The resulting fabrics are equipped with novel sensing abilities that can detect a wide range of pressure — from the light touch of a fingertip to being driven over by a forklift — that could one day be used in clothing or shoes to detect human motion.
“These smart garments have applications in the healthcare industry for rehabilitation of patients, assessing movement disorders for pediatric population and biomedical devices,” said Erik Thostenson, an associate professor in the Departments of Mechanical Engineering and Materials Science and Engineering.
One of the most immediate applications of the low-cost, flexible sensors could be to measure the forces on people’s feet while they walk.
This could help doctors evaluate imbalances after an injury, or to protect athletes against further injury.
It could also have significant implications in pediatrics.
“It can be challenging to collect movement data in children over a period of time and in a realistic context,” Robert Akins, director of the Center for Pediatric Clinical Research and Development at the Nemours—Alfred I. duPont Hospital for Children in Wilmington and affiliated professor of materials science and engineering, biomedical engineering and biological sciences at UD, said in a statement.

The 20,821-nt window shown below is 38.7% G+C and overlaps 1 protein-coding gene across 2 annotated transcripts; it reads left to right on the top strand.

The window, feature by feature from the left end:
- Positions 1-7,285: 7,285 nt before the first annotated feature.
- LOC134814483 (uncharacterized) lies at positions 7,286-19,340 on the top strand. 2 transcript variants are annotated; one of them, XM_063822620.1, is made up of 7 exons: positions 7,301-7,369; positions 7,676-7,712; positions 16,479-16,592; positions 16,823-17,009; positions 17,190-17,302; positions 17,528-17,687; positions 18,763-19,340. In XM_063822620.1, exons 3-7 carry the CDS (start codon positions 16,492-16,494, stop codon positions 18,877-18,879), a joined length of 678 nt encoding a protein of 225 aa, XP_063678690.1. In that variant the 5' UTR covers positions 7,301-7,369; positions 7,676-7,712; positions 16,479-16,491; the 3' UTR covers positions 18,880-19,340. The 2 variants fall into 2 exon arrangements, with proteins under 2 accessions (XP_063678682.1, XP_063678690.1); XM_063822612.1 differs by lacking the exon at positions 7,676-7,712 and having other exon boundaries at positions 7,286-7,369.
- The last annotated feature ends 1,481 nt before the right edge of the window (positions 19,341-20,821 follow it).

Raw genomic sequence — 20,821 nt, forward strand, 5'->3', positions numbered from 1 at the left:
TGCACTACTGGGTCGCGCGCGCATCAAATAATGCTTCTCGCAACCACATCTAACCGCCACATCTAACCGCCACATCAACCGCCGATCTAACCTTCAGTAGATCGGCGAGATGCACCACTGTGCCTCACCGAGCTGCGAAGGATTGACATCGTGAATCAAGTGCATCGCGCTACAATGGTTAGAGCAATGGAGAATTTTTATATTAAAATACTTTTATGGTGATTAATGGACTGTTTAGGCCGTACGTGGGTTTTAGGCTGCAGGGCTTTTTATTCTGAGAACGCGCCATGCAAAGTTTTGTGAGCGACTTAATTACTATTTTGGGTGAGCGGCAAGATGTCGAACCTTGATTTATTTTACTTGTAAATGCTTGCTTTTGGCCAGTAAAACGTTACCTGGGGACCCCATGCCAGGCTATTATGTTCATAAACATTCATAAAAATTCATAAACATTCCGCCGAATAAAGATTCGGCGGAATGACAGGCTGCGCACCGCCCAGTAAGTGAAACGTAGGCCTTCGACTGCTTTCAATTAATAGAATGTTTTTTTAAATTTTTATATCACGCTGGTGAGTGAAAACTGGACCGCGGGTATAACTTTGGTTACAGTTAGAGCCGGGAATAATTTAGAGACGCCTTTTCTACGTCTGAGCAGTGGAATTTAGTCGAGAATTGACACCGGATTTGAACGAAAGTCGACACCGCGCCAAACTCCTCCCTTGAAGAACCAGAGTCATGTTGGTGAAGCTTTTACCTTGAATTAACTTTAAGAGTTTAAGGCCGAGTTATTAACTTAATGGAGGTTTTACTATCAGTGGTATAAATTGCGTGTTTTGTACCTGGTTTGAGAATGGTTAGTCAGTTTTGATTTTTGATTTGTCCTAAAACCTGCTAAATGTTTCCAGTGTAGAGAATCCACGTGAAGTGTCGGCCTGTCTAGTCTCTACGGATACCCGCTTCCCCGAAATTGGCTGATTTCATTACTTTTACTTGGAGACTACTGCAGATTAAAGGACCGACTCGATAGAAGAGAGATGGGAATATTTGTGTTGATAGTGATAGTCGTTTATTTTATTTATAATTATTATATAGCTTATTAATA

“Thin, flexible, highly sensitive sensors like these could help physical therapists and doctors assess a child’s mobility remotely, meaning that clinicians could collect more data, and possibly better data, in a cost-effective way that requires fewer visits to the clinic than current methods do.”
Material that generate electricity through human motion
Researchers at Vanderbilt University have developed an ultrathin device that can generate electricity when it is bent, pressed or vibrated.
If the technology were to be embedded into a piece of clothing, every step, shake or slight movement of the wearer would generate electricity that could be used to charge mobile devices.
“In the future, I expect that we will all become charging depots for our personal devices by pulling energy directly from our motions and the environment,” Cary Pint, an assistant professor of mechanical engineering at Vanderbilt and director of the research, said in a statement.